Dysfunctional Donors

Q: We have a major financial donor in our small congregation. When she’s happy, her pledge is increased by a significant amount and the church receives special gifts. When she’s dissatisfied, her pledge is reduced and favors are withdrawn. Our benefactor has recently expressed her disapproval of decisions that were made by two of the church committees. She’s threatening to cut her pledge in half. How should church officers respond?

A: “As difficult as it may be, make time to talk with the donor about the situation,” says the Rev. Tracey Robinson-Harris, the Unitarian Universalist Association Director of Congregational Services. “While you value the support of this individual, both financial and otherwise, leaders need to continue to make decisions that they feel are in the best interests of the congregation as a whole. Tell her clearly that the congregation benefits from and appreciates her support; that she is a valued member; that you are sorry she feels it necessary to consider reducing her pledge for the reasons she has stated; and invite her to reconsider her financial support for the good of the whole congregation. Thank her for her financial support in whatever amount it may be. Your challenge is to maintain the relationship, remember that gratitude matters, and to let this person know that you will not allow her to use generosity or threats in ways that could be harmful.”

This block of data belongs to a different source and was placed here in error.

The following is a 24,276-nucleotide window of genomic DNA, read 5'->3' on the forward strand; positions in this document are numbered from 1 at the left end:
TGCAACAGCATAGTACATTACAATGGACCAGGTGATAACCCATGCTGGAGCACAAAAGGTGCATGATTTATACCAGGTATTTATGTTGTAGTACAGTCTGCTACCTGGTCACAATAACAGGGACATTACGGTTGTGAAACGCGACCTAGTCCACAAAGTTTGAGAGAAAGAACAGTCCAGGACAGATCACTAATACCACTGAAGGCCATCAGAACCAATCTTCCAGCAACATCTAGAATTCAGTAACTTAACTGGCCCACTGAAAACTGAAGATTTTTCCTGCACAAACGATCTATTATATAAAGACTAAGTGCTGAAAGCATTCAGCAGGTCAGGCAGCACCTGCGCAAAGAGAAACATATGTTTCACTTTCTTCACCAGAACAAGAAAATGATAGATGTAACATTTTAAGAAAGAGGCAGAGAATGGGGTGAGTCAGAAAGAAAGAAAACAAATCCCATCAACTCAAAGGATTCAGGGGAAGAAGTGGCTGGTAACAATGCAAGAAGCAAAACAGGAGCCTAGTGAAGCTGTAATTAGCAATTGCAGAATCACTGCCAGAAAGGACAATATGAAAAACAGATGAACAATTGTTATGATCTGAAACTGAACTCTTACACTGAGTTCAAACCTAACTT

About the Author

  • Donald E. Skinner was the founding editor of the InterConnections newsletter for congregational leaders and a senior editor of UU World from 1998 until his retirement in 2014. He is a member of the Shawnee Mission Unitarian Universalist Church in Lenexa, Kansas.

For more information contact interconnections@uua.org.

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